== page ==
in Kristin Hannah’s Winter Garden, we find three women a mother and two daughters by blood, but strangers in their hearts reeling from the loss of the man who held their fragile family together. Emptiness pervades this story hollowing out what is left of the Whitson family and creeping into the space between narrator Susan Erickson’s words.
Anya and her daughters Meredith and Nina have already lost their husband and father to death and risk losing each other to pride. Evan Whitson knew of this risk, and on his deathbed asked his wife to tell their daughters her “fairy tale” from start to finish. And so we find the Whitson women gathered in the dark at their family home, Belye Nochi, night after night.
Meredith is the older daughter who stayed home to take care of the family business, and her marriage is falling apart. Younger sister Nina, meanwhile, has traveled the globe as a renowned photographer, but refuses to marry the love of her life. Neither sister has much of a relationship with the other much less with their cold and distant mother, Anya, whose mysterious past in Russia haunts them all.
Erickson’s Anya is resolute, her Nina bold, and her Meredith lost. Effortlessly, it seems, Erickson captures in one moment the decades of sorrow in Anya’s voice and in the next the ready spirit in Nina’s. Always we hear the sheer exhaustion in Meredith’s. Erickson’s voice is at times empty and full, icy and warm, sharp and soft. Throughout the book all three women are alternately devastated with loss, isolated by bitterness, and joyous for the love of family, and Erickson lets us hear it all with her honest and gentle delivery.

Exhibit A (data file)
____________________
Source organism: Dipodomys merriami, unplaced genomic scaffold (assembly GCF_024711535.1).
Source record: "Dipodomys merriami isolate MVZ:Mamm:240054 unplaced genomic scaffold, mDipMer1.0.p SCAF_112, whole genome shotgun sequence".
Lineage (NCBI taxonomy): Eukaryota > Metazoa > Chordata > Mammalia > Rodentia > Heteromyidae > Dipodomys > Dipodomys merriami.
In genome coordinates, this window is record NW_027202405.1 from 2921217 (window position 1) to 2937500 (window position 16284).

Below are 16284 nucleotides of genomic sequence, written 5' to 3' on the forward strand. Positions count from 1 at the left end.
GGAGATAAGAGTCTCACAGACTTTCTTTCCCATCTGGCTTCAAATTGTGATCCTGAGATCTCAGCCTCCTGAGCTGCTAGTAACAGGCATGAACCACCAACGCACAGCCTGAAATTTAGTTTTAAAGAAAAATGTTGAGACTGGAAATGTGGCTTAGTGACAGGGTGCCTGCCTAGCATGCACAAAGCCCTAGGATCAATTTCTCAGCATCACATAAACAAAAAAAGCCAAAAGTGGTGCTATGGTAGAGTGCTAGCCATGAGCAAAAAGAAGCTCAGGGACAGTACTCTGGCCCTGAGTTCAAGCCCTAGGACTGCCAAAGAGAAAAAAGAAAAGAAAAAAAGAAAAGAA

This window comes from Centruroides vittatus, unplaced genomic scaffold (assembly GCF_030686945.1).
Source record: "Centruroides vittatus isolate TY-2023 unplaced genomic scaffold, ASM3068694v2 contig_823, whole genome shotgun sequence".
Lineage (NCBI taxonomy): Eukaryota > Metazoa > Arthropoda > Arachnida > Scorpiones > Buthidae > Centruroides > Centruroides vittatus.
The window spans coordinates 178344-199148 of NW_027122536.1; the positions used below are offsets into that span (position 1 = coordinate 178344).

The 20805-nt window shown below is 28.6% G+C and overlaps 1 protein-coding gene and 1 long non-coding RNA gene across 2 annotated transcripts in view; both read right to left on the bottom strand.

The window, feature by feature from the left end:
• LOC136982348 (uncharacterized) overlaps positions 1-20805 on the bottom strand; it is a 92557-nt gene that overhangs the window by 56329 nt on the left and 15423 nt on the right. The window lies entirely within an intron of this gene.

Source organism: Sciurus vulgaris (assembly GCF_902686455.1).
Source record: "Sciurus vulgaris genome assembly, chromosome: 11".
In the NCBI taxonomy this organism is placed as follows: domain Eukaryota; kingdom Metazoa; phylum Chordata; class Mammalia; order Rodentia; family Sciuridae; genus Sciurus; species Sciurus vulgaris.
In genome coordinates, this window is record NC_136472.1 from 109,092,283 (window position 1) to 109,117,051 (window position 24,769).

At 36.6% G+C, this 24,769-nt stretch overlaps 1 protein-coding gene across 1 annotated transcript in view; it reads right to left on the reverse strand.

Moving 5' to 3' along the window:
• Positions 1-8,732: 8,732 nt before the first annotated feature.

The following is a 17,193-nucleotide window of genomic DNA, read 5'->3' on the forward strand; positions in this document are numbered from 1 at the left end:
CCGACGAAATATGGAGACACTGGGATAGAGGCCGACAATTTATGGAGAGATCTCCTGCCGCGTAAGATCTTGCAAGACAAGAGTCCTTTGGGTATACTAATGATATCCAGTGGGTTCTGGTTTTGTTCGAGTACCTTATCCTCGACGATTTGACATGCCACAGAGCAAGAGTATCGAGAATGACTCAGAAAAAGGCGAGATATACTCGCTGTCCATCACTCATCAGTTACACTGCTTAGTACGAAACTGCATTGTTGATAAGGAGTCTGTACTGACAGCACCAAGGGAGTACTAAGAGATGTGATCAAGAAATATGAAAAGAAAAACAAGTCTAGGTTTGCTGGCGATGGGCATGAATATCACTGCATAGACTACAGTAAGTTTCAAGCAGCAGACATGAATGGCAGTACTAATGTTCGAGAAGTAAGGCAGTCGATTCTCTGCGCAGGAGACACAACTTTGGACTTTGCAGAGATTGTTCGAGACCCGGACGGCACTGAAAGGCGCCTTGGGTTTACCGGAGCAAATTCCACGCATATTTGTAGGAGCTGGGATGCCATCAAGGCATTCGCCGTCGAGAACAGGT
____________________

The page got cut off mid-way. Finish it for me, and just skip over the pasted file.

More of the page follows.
Winter Garden is a story best listened to it is after all a testament to the power of storytelling. What Meredith and Nina hear in their mother’s story will cause them to face their grief head on and just might make them a family once again. Sarah Evans Hogeboom
From the author of the smash-hit best-seller Firefly Lane and True Colors comes a powerful, heartbreaking novel that illuminates the intricate mother-daughter bond and explores the enduring links between the present and the past.
Meredith and Nina Whitson are as different as sisters can be. One stayed at home to raise her children and manage the family apple orchard: the other followed a dream and traveled the world to become a famous photojournalist. But when their beloved father fails ill, Meredith and Nina find themselves together again, standing alongside their cold, disapproving mother, Anya, who even now, offers no comfort to her daughters. As children, the only connection between them was the Russian fairy tale Anya sometimes told the girls at night. On his deathbed, their father extracts a promise from the women in his life: the fairy tale will be told one last time - and all the way to the end. Thus begins an unexpected journey into the truth of Anya's life in war-torn Leningrad, more than five decades ago.
Alternating between the past and present, Meredith and Nina will finally hear the singular, harrowing story of their mother's life, and what they learn is a secret so terrible and terrifying that it will shake the very foundation of their family and change who they believe they are.
©2010 Kristin Hannah; (P)2010 Brilliance Audio, Inc.
It took me a few chapters to warm up to this one but Kristin Hannah never lets me down! And Susan Ericksen was fabulous!